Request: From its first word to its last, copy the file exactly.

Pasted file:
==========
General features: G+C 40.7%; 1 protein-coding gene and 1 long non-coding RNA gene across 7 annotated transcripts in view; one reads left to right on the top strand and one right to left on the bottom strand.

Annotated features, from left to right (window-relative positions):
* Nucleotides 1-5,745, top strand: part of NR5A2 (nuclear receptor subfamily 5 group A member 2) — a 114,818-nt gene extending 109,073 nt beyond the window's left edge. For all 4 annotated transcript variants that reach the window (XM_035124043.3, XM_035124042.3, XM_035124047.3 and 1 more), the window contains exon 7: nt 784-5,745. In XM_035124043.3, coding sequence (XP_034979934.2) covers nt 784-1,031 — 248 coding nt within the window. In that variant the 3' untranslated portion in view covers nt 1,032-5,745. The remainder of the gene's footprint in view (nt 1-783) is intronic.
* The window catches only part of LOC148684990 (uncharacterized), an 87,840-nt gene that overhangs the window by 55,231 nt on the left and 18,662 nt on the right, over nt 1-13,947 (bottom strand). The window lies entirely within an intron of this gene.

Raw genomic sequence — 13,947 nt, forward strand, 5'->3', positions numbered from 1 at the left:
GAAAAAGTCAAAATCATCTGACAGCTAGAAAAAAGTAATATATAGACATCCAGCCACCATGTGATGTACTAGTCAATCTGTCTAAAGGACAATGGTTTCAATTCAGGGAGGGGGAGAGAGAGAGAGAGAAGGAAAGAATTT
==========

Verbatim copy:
General features: G+C 40.7%; 1 protein-coding gene and 1 long non-coding RNA gene across 7 annotated transcripts in view; one reads left to right on the top strand and one right to left on the bottom strand.

Annotated features, from left to right (window-relative positions):
* Nucleotides 1-5,745, top strand: part of NR5A2 (nuclear receptor subfamily 5 group A member 2) — a 114,818-nt gene extending 109,073 nt beyond the window's left edge. For all 4 annotated transcript variants that reach the window (XM_035124043.3, XM_035124042.3, XM_035124047.3 and 1 more), the window contains exon 7: nt 784-5,745. In XM_035124043.3, coding sequence (XP_034979934.2) covers nt 784-1,031 — 248 coding nt within the window. In that variant the 3' untranslated portion in view covers nt 1,032-5,745. The remainder of the gene's footprint in view (nt 1-783) is intronic.
* The window catches only part of LOC148684990 (uncharacterized), an 87,840-nt gene that overhangs the window by 55,231 nt on the left and 18,662 nt on the right, over nt 1-13,947 (bottom strand). The window lies entirely within an intron of this gene.

Raw genomic sequence — 13,947 nt, forward strand, 5'->3', positions numbered from 1 at the left:
GAAAAAGTCAAAATCATCTGACAGCTAGAAAAAAGTAATATATAGACATCCAGCCACCATGTGATGTACTAGTCAATCTGTCTAAAGGACAATGGTTTCAATTCAGGGAGGGGGAGAGAGAGAGAGAGAAGGAAAGAATTT